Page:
So the whole host of typos in the CFAI textbooks are bad enough, but then one finds this:

“In the example of a single cap, we looked at the exercise rate and 8 rates above and below for a total of 17 rates. For five distinct rate resets, this same procedure would require 5^17 or more than 762 billion different possibilities.” (Level III 2013 Volume 5 Alternative Investments, Risk Management, and the Application of Derivatives. page(414).) Shouldn’t this be 17^5 or 1,419,857 possibilities? Pick one out of 17 rates, do it 5 times. 17 possibilities for the first rate, 17 for the second, and so on, for a total of 17 * 17 * 17 * 17 * 17 = 17^5. Are they trying to propagate the stereotype of finance guys being innumerate?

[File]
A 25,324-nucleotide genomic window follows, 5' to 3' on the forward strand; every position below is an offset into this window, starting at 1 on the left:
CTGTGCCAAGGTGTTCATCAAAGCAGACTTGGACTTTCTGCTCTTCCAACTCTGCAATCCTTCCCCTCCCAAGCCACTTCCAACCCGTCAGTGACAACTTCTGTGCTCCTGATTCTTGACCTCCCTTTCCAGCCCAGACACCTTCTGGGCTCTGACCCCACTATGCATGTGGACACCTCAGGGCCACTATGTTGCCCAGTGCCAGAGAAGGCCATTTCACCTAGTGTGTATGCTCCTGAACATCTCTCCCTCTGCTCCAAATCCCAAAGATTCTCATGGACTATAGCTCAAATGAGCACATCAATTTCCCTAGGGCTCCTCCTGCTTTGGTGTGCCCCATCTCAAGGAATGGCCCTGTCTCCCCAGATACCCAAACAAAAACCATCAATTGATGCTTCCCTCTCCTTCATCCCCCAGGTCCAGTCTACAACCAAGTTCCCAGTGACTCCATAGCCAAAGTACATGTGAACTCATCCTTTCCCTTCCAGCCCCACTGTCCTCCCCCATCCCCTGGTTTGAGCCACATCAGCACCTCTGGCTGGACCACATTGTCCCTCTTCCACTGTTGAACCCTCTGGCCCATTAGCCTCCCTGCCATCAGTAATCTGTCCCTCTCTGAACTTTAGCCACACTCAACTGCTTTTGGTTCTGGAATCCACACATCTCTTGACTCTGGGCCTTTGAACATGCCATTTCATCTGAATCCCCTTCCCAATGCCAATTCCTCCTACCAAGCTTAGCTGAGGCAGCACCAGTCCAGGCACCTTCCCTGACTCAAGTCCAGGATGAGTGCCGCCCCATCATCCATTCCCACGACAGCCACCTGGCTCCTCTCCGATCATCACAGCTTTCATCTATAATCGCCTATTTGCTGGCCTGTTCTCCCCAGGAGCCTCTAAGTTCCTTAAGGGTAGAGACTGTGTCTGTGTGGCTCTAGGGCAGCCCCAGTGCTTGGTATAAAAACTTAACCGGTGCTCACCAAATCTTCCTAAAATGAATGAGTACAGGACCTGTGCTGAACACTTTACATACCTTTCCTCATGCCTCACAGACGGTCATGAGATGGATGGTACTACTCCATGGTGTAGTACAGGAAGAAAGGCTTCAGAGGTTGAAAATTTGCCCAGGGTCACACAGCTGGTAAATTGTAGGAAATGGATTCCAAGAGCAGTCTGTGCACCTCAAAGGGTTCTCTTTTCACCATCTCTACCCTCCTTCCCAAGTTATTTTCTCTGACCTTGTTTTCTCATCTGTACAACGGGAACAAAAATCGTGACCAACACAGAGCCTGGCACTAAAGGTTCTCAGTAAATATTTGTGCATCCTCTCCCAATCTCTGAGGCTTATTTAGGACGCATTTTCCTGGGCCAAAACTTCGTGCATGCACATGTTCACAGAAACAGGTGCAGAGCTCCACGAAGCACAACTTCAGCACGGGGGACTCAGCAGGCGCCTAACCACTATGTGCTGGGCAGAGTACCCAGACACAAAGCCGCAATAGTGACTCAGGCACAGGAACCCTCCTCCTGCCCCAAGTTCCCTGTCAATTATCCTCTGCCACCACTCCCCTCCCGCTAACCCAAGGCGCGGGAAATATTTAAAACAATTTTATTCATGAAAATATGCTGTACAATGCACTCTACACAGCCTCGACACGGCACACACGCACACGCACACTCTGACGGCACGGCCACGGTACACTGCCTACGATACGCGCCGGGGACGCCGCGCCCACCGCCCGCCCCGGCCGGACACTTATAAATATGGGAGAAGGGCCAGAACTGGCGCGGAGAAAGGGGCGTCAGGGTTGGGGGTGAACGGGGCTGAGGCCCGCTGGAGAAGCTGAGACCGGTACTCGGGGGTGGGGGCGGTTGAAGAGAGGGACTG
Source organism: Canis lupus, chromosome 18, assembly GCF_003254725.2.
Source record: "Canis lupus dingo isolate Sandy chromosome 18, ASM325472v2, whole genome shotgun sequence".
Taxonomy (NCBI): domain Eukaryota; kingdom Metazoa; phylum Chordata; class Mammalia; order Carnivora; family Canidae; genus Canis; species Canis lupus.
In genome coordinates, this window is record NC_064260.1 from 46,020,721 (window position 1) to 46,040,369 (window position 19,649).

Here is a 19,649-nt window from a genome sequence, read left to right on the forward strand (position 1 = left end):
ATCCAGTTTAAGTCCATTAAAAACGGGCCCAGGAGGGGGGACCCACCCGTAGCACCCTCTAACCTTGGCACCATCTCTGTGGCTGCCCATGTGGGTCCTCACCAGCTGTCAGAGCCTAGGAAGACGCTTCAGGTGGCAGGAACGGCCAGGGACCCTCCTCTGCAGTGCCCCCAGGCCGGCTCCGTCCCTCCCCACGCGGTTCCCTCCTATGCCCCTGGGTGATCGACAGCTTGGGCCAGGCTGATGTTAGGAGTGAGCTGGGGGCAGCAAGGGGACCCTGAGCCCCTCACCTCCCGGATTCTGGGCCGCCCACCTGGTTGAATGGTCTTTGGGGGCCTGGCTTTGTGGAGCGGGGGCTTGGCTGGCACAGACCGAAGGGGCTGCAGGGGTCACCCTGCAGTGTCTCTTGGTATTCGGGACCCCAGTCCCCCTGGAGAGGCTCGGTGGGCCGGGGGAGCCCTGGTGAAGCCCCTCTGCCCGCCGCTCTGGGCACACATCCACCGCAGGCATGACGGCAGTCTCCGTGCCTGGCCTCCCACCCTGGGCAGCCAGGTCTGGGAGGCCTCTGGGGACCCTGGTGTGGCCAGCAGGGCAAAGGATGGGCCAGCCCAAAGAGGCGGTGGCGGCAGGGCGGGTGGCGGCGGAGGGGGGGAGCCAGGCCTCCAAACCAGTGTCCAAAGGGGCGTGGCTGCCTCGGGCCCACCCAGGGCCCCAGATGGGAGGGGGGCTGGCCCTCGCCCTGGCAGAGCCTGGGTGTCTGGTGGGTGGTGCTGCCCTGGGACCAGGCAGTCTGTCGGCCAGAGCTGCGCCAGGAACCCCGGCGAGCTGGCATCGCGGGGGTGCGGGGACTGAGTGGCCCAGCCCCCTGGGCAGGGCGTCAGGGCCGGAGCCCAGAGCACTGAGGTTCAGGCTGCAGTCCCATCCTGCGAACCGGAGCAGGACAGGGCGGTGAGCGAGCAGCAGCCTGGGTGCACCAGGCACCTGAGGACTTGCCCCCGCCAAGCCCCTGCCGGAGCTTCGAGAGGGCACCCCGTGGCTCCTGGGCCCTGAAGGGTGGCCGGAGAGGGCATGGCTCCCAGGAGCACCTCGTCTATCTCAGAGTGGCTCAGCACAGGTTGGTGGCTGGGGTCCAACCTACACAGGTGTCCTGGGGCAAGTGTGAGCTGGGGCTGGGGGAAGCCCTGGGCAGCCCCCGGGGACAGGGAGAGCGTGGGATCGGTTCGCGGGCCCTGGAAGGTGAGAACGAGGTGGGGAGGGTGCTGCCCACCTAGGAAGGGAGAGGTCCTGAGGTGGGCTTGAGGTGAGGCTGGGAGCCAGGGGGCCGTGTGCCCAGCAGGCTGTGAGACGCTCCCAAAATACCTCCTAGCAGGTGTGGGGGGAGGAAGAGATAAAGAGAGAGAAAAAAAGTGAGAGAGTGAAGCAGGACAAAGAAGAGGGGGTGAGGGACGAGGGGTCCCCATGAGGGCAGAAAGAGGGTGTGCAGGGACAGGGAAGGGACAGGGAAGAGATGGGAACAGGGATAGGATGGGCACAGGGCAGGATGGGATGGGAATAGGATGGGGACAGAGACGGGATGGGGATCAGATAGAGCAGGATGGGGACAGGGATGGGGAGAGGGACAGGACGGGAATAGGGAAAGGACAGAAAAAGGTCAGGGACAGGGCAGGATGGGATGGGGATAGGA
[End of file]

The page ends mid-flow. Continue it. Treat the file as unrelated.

How did you read all that into pointing out an error in a textbook?

My point is this. Textbooks are supposed to be accurate for fuck’s sake. Their readers are novices, trying to learn, so they have a higher “mental fiduciary” duty to the students.